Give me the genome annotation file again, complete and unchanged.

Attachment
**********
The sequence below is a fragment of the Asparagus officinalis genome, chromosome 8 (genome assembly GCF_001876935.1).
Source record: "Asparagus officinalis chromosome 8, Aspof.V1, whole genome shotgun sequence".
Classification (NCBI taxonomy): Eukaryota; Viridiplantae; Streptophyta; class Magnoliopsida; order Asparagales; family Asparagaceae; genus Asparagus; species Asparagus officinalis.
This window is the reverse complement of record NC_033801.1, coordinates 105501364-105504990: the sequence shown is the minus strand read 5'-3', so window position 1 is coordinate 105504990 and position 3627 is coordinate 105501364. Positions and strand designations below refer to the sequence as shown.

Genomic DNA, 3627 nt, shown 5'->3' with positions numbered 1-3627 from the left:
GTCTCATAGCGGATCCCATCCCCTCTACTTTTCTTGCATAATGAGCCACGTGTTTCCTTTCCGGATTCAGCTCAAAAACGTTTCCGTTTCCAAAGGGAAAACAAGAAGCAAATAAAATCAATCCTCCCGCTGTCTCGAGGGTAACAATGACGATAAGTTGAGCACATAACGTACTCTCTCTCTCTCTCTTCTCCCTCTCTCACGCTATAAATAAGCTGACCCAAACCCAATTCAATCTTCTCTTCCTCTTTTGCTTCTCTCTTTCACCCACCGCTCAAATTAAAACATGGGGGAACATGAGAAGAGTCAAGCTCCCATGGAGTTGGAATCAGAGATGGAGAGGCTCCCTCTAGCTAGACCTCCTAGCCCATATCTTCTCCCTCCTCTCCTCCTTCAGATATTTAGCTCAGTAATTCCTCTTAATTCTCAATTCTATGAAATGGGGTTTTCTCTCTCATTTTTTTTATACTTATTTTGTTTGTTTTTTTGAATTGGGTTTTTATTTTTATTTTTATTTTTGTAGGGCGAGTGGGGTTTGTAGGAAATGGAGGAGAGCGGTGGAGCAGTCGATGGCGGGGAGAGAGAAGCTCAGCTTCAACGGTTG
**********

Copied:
The sequence below is a fragment of the Asparagus officinalis genome, chromosome 8 (genome assembly GCF_001876935.1).
Source record: "Asparagus officinalis chromosome 8, Aspof.V1, whole genome shotgun sequence".
Classification (NCBI taxonomy): Eukaryota; Viridiplantae; Streptophyta; class Magnoliopsida; order Asparagales; family Asparagaceae; genus Asparagus; species Asparagus officinalis.
This window is the reverse complement of record NC_033801.1, coordinates 105501364-105504990: the sequence shown is the minus strand read 5'-3', so window position 1 is coordinate 105504990 and position 3627 is coordinate 105501364. Positions and strand designations below refer to the sequence as shown.

Genomic DNA, 3627 nt, shown 5'->3' with positions numbered 1-3627 from the left:
GTCTCATAGCGGATCCCATCCCCTCTACTTTTCTTGCATAATGAGCCACGTGTTTCCTTTCCGGATTCAGCTCAAAAACGTTTCCGTTTCCAAAGGGAAAACAAGAAGCAAATAAAATCAATCCTCCCGCTGTCTCGAGGGTAACAATGACGATAAGTTGAGCACATAACGTACTCTCTCTCTCTCTCTTCTCCCTCTCTCACGCTATAAATAAGCTGACCCAAACCCAATTCAATCTTCTCTTCCTCTTTTGCTTCTCTCTTTCACCCACCGCTCAAATTAAAACATGGGGGAACATGAGAAGAGTCAAGCTCCCATGGAGTTGGAATCAGAGATGGAGAGGCTCCCTCTAGCTAGACCTCCTAGCCCATATCTTCTCCCTCCTCTCCTCCTTCAGATATTTAGCTCAGTAATTCCTCTTAATTCTCAATTCTATGAAATGGGGTTTTCTCTCTCATTTTTTTTATACTTATTTTGTTTGTTTTTTTGAATTGGGTTTTTATTTTTATTTTTATTTTTGTAGGGCGAGTGGGGTTTGTAGGAAATGGAGGAGAGCGGTGGAGCAGTCGATGGCGGGGAGAGAGAAGCTCAGCTTCAACGGTTG